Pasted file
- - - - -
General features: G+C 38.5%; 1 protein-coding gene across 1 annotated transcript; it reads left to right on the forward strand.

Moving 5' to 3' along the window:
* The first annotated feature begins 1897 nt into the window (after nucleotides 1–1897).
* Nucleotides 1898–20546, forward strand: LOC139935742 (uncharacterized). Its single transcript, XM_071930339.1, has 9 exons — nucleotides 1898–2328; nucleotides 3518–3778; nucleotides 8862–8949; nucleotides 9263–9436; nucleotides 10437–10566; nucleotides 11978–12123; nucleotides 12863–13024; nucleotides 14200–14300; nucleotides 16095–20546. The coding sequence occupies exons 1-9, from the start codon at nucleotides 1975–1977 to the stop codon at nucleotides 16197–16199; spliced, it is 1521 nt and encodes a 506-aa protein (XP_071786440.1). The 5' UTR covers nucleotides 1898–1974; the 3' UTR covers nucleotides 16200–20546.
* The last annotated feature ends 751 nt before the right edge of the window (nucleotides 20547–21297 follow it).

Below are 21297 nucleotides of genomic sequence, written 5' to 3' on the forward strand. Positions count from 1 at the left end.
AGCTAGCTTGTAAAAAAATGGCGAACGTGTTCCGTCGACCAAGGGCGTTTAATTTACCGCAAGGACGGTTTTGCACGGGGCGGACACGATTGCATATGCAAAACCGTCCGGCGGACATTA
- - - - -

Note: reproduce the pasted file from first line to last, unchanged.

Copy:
General features: G+C 38.5%; 1 protein-coding gene across 1 annotated transcript; it reads left to right on the forward strand.

Moving 5' to 3' along the window:
* The first annotated feature begins 1897 nt into the window (after nucleotides 1–1897).
* Nucleotides 1898–20546, forward strand: LOC139935742 (uncharacterized). Its single transcript, XM_071930339.1, has 9 exons — nucleotides 1898–2328; nucleotides 3518–3778; nucleotides 8862–8949; nucleotides 9263–9436; nucleotides 10437–10566; nucleotides 11978–12123; nucleotides 12863–13024; nucleotides 14200–14300; nucleotides 16095–20546. The coding sequence occupies exons 1-9, from the start codon at nucleotides 1975–1977 to the stop codon at nucleotides 16197–16199; spliced, it is 1521 nt and encodes a 506-aa protein (XP_071786440.1). The 5' UTR covers nucleotides 1898–1974; the 3' UTR covers nucleotides 16200–20546.
* The last annotated feature ends 751 nt before the right edge of the window (nucleotides 20547–21297 follow it).

Below are 21297 nucleotides of genomic sequence, written 5' to 3' on the forward strand. Positions count from 1 at the left end.
AGCTAGCTTGTAAAAAAATGGCGAACGTGTTCCGTCGACCAAGGGCGTTTAATTTACCGCAAGGACGGTTTTGCACGGGGCGGACACGATTGCATATGCAAAACCGTCCGGCGGACATTA